As the Euros heat up, I explore why football means so much to so many.
It goes without saying that football isn’t for everyone. Just like not everyone can watch back to back episodes of Keeping up with the Kardashians. But whether you’re a fan of football or not, you cannot deny the strange power it has to bring so many people together despite every kind of difference. So much so that it has become an integral part of our lives.
Football’s ability to make people feel the rawest emotions is incredible. It is a sport that has crept into our lives and has established a whole new culture. This culture is one of the key reasons why the sport means so much to people. It has created not only communities for anyone who is interested but also offers a family like unit for those who may not have had one before. It is this sense of belonging that makes football such an important sport.
Is football intrinsically political?
Of course I cannot deny football’s misogynistic, racist and exclusive history. However, as time has progressed real change has happened in football. It has now become a spokesperson for human rights, equality and even a critic for Coca Cola after Ronaldo’s recent press conference. This has been evident at the Euros this year. Players have taken the knee and football clubs throughout Germany have protested the UEFA’s rejection of Munich’s appeal to light up their stadium with rainbow lights in solidarity with the LGBTQ+ community. Arenas across the country displayed the lights to show their condemnation of discrimination. The huge power and influence of football means that it can be more than just a game for people across the world. It has the power to make effective change if it is applied correctly. The UEFA’s decision highlights the deep rooted societal problems that we continue to see throughout our lives. Germany’s reaction shows how football has the capacity and influence to put people in the spotlight and hold them accountable.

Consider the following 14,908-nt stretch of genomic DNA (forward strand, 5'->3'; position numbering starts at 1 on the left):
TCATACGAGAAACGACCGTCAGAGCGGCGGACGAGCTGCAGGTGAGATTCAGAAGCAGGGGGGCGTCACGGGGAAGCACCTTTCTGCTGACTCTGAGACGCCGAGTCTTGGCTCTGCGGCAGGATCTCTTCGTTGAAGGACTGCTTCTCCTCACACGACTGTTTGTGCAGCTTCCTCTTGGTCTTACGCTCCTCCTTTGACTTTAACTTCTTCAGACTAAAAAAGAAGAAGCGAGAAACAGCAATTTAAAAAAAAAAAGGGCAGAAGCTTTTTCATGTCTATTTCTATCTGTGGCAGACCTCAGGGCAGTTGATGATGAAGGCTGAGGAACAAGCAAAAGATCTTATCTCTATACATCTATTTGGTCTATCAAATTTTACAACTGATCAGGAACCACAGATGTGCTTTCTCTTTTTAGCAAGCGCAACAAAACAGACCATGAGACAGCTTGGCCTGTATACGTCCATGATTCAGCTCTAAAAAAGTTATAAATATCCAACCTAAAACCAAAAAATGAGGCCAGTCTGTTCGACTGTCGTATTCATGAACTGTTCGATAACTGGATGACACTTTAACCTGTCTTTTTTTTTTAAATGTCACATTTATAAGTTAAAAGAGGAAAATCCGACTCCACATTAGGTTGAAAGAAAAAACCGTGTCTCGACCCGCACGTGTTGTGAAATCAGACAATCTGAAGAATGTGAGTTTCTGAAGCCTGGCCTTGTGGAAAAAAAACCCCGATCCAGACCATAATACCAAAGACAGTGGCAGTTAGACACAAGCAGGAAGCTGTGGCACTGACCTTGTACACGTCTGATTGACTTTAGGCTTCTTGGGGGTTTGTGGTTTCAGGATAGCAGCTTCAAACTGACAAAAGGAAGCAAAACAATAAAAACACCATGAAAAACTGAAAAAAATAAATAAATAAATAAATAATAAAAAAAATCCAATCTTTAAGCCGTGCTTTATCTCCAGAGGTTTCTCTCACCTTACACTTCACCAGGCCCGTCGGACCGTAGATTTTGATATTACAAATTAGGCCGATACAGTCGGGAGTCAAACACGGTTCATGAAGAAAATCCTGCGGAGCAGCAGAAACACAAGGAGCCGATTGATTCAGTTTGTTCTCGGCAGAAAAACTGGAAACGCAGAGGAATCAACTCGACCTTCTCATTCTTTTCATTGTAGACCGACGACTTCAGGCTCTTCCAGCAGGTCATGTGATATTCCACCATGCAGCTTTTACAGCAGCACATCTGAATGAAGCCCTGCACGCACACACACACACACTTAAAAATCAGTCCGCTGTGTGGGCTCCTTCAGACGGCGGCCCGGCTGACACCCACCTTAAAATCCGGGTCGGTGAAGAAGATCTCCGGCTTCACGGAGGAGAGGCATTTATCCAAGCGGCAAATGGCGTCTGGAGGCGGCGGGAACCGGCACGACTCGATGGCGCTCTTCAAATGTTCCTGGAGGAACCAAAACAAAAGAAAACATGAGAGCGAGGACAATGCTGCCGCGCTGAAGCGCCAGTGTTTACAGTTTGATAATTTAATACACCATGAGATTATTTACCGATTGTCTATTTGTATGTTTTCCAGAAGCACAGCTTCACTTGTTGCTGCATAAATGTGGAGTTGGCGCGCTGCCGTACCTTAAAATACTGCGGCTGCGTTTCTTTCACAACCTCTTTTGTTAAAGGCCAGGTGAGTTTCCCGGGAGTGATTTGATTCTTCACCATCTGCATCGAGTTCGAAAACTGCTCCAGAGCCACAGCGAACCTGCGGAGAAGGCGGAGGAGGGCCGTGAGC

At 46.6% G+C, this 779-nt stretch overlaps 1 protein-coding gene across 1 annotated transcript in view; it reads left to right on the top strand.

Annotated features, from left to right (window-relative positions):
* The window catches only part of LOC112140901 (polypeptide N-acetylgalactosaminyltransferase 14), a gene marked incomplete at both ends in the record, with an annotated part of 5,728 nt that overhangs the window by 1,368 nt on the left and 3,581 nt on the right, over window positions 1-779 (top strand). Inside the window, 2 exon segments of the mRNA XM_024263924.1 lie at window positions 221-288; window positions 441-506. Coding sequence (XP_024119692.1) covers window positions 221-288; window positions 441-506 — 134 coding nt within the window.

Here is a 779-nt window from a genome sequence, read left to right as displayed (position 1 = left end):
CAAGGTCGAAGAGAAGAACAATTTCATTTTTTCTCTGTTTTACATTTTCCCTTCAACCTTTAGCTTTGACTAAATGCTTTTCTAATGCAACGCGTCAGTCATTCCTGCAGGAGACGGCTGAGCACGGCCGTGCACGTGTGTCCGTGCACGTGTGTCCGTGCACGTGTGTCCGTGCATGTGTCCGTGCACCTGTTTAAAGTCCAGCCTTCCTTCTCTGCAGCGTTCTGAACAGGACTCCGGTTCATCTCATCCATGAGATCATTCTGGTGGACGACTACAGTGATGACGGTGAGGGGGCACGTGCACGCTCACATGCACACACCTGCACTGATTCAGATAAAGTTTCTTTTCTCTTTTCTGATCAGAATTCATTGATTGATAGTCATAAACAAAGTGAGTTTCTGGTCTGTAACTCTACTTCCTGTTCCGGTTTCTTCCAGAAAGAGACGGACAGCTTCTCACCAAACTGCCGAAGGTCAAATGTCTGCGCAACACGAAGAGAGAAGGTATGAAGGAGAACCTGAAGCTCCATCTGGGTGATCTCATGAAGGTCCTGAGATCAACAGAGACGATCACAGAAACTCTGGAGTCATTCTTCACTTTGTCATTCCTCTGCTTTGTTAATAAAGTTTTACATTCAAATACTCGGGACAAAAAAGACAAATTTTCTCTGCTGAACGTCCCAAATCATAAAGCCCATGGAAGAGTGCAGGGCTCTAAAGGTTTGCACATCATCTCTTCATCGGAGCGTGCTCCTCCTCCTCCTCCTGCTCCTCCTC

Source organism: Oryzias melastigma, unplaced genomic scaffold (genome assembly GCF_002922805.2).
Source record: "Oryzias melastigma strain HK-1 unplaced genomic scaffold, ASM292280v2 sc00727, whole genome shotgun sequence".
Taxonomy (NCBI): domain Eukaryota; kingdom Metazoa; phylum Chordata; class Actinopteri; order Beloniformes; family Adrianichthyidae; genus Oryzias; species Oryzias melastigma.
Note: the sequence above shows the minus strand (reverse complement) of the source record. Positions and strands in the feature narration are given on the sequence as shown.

Soccer stadiums in Germany lit up with #Pride colors in protest after UEFA blocked a Munich stadium from displaying them at Germany’s game against Hungary.
Fans took Pride flags to the match and one ran across the pitch to protest Hungary’s law banning most LGBTQ+ content. pic.twitter.com/evXdlwDHjF
— AJ+ (@ajplus) June 24, 2021
The game can be enjoyed by anyone…
The simplicity of football means that anyone can play. Of course some will be better than others, but if you can kick a ball, you’re all good. This has led to so many getting involved with teams throughout their lives, whether that is at a high level or just for fun. It offers people a way to exercise, which is a crucial way to maintain a good physical and mental health. It is also the perfect place to meet new people. However socially awkward you may be, football works as the perfect ice breaker. I played football from the age of 10 to 18, and scarily, 5 years later, I am still friends with my teammates.
I have had football in my life ever since my dad sat me in front of my first Liverpool game. Since then we have watched most games together, whether that be in person or through constant messaging back and forth. It has been the best way to keep in touch, especially during this pandemic where we haven’t been able to see each other as much. And I can’t deny that it serves as a comfort to know that someone else is as miserable as I am when Liverpool lose.
So whether you love it or hate it or simply don’t care, it is undeniable that football has created a powerhouse with the ability to evoke change, bring people together and provide us with incredible and memorable moments.